We couldn’t leave for Providencia without spending time with our British friends, Richard and Jan, who are circumnavigating on s/v Morpheus, so we made sure to save time for a day of fun. In the morning, we made our way to Daniel’s Sloth & Monkey Farm. Daniel’s had been on our radar since we found out it existed, but they were closed for renovations on our first attempt at a visit.
Jan, Richard and I set out on their dinghy, while Scott stayed behind. We had decided to pay an agent to check us out of Roatan on a weekend, and he didn’t want to miss the man returning with our passports and exit papers.
Daniel’s “farm” is actually a house with many large cages behind it. His brother, Luke, came out to give us a tour and introduce us to the animals. Daniel started with just a few animals as pets, and has expanded to include several varieties. The cages are very large and kept meticulously clean. It is also obvious by his way with the animals, and by their behavior, that Luke and his family truly care for them.
We began with the coatimundi, or jungle raccoon. Their long, narrow nose balances their long, straight narrow tail. They definitely resemble raccoons, and we learned that they are more friendly. However, because of their sharp nails, we didn’t interact with them.
After stopping by the raccoons and agoutis, we were lead into one of the monkey cages. The three young monkeys were immediately smitten with Richard.
These little guys were not quite as old as Cheeky, our youngest Fantasy Island monkey. They climbed all over us, and were very adept at unsnapping the back of mine and Jan’s hats while trying to remove them.
When monkey play time was over, we headed for the cages that held macaws and parrots. We were able to feed both types of these beautiful birds. The macaws were a bit heavy, like holding Howard on my forearm!
Luke pointed out several sloths sleeping, un-caged, in the surrounding mangroves (obviously, they are too slow to escape!). We saw two adults…..and a baby!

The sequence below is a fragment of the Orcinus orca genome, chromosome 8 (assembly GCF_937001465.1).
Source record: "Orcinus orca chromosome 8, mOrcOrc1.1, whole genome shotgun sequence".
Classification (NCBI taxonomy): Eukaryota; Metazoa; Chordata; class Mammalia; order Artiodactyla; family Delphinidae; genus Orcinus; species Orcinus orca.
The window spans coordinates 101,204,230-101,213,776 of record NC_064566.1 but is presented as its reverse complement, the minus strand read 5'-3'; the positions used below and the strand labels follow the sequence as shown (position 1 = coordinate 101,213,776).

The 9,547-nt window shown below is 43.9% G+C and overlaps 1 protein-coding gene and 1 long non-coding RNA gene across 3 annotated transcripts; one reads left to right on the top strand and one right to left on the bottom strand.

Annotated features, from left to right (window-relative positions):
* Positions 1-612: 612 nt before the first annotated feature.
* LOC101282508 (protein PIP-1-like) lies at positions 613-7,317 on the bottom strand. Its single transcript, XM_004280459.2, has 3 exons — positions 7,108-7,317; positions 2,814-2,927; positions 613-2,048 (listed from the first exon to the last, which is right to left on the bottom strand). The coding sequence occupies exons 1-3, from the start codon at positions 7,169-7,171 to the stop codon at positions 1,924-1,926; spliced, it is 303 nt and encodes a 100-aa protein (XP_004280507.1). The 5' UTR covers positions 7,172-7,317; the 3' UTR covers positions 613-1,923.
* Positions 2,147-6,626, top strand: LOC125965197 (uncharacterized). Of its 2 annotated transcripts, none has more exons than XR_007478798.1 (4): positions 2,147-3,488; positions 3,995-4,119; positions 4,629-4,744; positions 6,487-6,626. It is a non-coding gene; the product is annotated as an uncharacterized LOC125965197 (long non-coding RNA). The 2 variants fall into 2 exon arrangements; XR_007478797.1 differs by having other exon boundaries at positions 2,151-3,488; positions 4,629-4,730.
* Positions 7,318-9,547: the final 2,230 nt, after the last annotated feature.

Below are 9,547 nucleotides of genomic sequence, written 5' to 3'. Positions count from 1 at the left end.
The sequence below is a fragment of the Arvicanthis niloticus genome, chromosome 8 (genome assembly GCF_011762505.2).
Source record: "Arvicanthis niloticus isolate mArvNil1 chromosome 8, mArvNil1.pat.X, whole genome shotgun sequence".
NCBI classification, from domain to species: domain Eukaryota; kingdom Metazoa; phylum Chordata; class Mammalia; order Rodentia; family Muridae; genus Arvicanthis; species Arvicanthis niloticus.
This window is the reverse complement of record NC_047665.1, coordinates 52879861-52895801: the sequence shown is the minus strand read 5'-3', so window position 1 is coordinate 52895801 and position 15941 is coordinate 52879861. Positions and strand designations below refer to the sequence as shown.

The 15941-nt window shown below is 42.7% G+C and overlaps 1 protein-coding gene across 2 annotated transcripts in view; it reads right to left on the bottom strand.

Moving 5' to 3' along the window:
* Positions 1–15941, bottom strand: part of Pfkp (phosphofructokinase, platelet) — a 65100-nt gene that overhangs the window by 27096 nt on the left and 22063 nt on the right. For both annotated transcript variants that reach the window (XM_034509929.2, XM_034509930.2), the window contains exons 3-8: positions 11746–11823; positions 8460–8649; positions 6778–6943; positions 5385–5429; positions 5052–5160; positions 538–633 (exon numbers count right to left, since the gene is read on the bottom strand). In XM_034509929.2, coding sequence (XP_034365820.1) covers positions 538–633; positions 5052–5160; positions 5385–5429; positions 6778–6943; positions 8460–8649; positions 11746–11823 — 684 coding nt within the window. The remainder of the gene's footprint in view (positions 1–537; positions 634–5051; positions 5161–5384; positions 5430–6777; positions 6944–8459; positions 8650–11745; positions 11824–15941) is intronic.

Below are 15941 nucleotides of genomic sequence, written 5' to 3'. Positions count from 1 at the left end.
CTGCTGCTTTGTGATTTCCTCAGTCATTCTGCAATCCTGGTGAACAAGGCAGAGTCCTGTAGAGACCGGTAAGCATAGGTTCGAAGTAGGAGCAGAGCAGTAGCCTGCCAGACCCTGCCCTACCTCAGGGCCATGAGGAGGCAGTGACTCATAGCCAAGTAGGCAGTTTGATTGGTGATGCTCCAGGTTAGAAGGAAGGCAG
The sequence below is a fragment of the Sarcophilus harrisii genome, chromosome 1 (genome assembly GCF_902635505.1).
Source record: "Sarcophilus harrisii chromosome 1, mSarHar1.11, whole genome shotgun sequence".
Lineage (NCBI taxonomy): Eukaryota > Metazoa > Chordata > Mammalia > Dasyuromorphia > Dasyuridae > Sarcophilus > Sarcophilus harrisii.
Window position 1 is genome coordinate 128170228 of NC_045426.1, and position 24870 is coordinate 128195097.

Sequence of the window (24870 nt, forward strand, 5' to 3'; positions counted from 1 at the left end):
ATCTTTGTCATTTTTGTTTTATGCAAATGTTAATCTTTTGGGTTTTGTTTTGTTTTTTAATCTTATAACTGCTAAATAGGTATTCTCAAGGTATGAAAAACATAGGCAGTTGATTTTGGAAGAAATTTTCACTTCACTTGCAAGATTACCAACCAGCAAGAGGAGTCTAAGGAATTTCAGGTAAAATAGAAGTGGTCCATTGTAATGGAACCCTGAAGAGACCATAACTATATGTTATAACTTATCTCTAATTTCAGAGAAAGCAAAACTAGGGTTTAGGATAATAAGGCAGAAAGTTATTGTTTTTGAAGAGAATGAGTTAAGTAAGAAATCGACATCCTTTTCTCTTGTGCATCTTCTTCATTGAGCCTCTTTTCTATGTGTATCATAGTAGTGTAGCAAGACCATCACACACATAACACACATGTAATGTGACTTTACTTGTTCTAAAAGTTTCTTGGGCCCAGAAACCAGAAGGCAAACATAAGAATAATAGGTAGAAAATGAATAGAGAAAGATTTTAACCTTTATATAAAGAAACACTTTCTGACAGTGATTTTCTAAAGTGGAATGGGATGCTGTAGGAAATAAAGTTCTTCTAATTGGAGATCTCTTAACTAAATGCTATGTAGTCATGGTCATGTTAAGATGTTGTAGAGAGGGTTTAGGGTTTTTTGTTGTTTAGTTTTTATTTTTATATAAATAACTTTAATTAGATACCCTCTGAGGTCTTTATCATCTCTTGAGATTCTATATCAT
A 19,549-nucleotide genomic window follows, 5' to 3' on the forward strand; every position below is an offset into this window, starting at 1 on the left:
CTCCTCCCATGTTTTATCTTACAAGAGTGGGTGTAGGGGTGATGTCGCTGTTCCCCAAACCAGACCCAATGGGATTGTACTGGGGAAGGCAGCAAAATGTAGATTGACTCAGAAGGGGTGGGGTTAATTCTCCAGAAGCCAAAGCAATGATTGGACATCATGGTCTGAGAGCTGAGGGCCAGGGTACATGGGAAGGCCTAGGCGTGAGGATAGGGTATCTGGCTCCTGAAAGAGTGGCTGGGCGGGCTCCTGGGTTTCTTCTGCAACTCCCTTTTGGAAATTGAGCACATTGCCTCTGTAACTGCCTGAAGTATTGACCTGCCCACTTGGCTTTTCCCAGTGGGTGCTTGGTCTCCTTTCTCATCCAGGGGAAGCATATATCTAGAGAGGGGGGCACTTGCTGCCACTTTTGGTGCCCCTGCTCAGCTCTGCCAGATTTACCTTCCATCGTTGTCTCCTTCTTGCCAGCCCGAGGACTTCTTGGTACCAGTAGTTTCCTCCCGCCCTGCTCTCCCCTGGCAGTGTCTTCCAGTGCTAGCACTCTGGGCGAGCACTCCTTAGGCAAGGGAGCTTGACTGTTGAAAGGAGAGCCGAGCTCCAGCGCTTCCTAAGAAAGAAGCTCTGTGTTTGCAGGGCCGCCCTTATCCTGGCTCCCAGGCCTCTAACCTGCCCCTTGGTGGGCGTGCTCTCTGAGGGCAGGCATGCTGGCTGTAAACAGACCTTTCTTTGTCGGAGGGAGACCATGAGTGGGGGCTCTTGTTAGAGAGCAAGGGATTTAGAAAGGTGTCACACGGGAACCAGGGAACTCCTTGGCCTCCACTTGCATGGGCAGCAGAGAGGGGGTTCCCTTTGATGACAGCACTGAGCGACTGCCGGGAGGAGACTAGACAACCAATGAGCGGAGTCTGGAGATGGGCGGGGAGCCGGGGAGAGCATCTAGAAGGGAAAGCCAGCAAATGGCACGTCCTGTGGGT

Sloths are naturally nocturnal, and are only awake for an average of four hours a day. Fun fact, they only poop three times a week, so that four hours is predominantly used for eating. Each evening, Luke and his family hang clusters of leaves from the trumpet tree for the sloths to munch on when they awake.
Many of the sloths at Daniel’s have been brought there by people from the mainland, who have rescued them from harm. Daniel’s Farm now host school groups, educating the children about sloths, and their non-threat to humans
It was now time to do what we’d really come for…hold a sloth!! Luke went into the mangroves along the water’s edge, and helped Snow White down for us to hold.
He placed her on each of us in turn, in a bear hug hold.
She seemed perfectly comfortable to be held, and turned her head to check us out. Sloths have an extra vertebrae in their spine, similar to an owl, allowing them to turn their heads 180 degrees in either direction.
Her fur was coarse, but not scratchy, and we didn’t even feel her “toes” on our back. She has such a sweet, “smiling” face!
When we’d each had time with her, Luke took Snow White back to here perch in the mangroves. He was careful to make sure that she had a firm hold before letting go.
In a sloth’s flash, she had assumed her previous position, and was sound asleep. Would she even remember us when she awoke for dinner?
Of course, there was only one thing to do after an awesome, but hot and buggy day with the animals….bobbing! This time, we stayed in our own back yard, spending the afternoon in the water off of the beach at the resort.
We stayed in the water, drinking and talking, until thoroughly pruned, and then headed off to meet the others at the pavilion. We took advantage of Pizza Inn & Bojangles delivery, and had an easy, yummy and “healthy” dinner of pizza and chicken, before parting ways and heading to our boats.
Our time with the monkeys and sloths was awesome, and the four of us had a great day together. We again have to say good bye to new friends, hoping to share an anchorage or marina again somewhere down the line. To quote a line from a Billy Joel song, “Life is a series of hellos and good byes, I’m afraid it’s time for good bye again.” How true these words are in the cruising world…Cheers mates!
Here are many more photos of our day at Daniel’s Sloth and Monkey Farm.
“Shells Sink, Dreams Float. Life’s Good On Our Boat!”